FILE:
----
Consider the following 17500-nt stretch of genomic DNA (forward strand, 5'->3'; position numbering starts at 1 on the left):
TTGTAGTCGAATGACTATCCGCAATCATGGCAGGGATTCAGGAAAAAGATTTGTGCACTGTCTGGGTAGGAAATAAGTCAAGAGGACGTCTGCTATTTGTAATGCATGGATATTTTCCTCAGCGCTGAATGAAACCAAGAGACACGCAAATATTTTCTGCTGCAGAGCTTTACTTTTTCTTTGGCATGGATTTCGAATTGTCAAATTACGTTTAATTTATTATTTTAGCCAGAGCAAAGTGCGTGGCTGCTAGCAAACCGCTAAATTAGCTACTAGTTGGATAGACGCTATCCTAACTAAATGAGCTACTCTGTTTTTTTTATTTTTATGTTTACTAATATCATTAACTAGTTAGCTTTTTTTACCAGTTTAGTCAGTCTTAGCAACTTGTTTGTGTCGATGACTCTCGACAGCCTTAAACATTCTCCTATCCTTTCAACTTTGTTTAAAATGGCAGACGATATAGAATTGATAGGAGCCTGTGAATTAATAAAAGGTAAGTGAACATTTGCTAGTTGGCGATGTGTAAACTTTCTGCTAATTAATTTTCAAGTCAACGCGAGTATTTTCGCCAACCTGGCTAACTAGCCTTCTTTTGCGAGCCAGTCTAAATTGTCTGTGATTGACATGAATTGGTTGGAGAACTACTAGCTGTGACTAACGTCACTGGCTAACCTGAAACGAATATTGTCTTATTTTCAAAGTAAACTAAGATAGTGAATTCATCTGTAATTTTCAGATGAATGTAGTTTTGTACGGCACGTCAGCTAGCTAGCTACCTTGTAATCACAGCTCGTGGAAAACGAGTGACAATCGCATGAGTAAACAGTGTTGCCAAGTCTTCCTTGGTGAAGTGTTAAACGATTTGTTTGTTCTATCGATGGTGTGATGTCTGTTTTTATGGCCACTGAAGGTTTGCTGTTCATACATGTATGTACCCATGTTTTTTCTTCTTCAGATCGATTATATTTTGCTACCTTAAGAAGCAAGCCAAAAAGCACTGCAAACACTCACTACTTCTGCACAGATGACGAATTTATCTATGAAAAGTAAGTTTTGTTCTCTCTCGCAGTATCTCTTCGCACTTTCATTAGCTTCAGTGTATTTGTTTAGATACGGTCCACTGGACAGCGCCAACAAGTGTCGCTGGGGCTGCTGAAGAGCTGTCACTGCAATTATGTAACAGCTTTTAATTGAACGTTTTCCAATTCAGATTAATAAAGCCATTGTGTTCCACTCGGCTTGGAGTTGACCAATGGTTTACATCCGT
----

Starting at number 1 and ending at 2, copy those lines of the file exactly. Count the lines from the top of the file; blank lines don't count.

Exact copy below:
Consider the following 17500-nt stretch of genomic DNA (forward strand, 5'->3'; position numbering starts at 1 on the left):
TTGTAGTCGAATGACTATCCGCAATCATGGCAGGGATTCAGGAAAAAGATTTGTGCACTGTCTGGGTAGGAAATAAGTCAAGAGGACGTCTGCTATTTGTAATGCATGGATATTTTCCTCAGCGCTGAATGAAACCAAGAGACACGCAAATATTTTCTGCTGCAGAGCTTTACTTTTTCTTTGGCATGGATTTCGAATTGTCAAATTACGTTTAATTTATTATTTTAGCCAGAGCAAAGTGCGTGGCTGCTAGCAAACCGCTAAATTAGCTACTAGTTGGATAGACGCTATCCTAACTAAATGAGCTACTCTGTTTTTTTTATTTTTATGTTTACTAATATCATTAACTAGTTAGCTTTTTTTACCAGTTTAGTCAGTCTTAGCAACTTGTTTGTGTCGATGACTCTCGACAGCCTTAAACATTCTCCTATCCTTTCAACTTTGTTTAAAATGGCAGACGATATAGAATTGATAGGAGCCTGTGAATTAATAAAAGGTAAGTGAACATTTGCTAGTTGGCGATGTGTAAACTTTCTGCTAATTAATTTTCAAGTCAACGCGAGTATTTTCGCCAACCTGGCTAACTAGCCTTCTTTTGCGAGCCAGTCTAAATTGTCTGTGATTGACATGAATTGGTTGGAGAACTACTAGCTGTGACTAACGTCACTGGCTAACCTGAAACGAATATTGTCTTATTTTCAAAGTAAACTAAGATAGTGAATTCATCTGTAATTTTCAGATGAATGTAGTTTTGTACGGCACGTCAGCTAGCTAGCTACCTTGTAATCACAGCTCGTGGAAAACGAGTGACAATCGCATGAGTAAACAGTGTTGCCAAGTCTTCCTTGGTGAAGTGTTAAACGATTTGTTTGTTCTATCGATGGTGTGATGTCTGTTTTTATGGCCACTGAAGGTTTGCTGTTCATACATGTATGTACCCATGTTTTTTCTTCTTCAGATCGATTATATTTTGCTACCTTAAGAAGCAAGCCAAAAAGCACTGCAAACACTCACTACTTCTGCACAGATGACGAATTTATCTATGAAAAGTAAGTTTTGTTCTCTCTCGCAGTATCTCTTCGCACTTTCATTAGCTTCAGTGTATTTGTTTAGATACGGTCCACTGGACAGCGCCAACAAGTGTCGCTGGGGCTGCTGAAGAGCTGTCACTGCAATTATGTAACAGCTTTTAATTGAACGTTTTCCAATTCAGATTAATAAAGCCATTGTGTTCCACTCGGCTTGGAGTTGACCAATGGTTTACATCCGT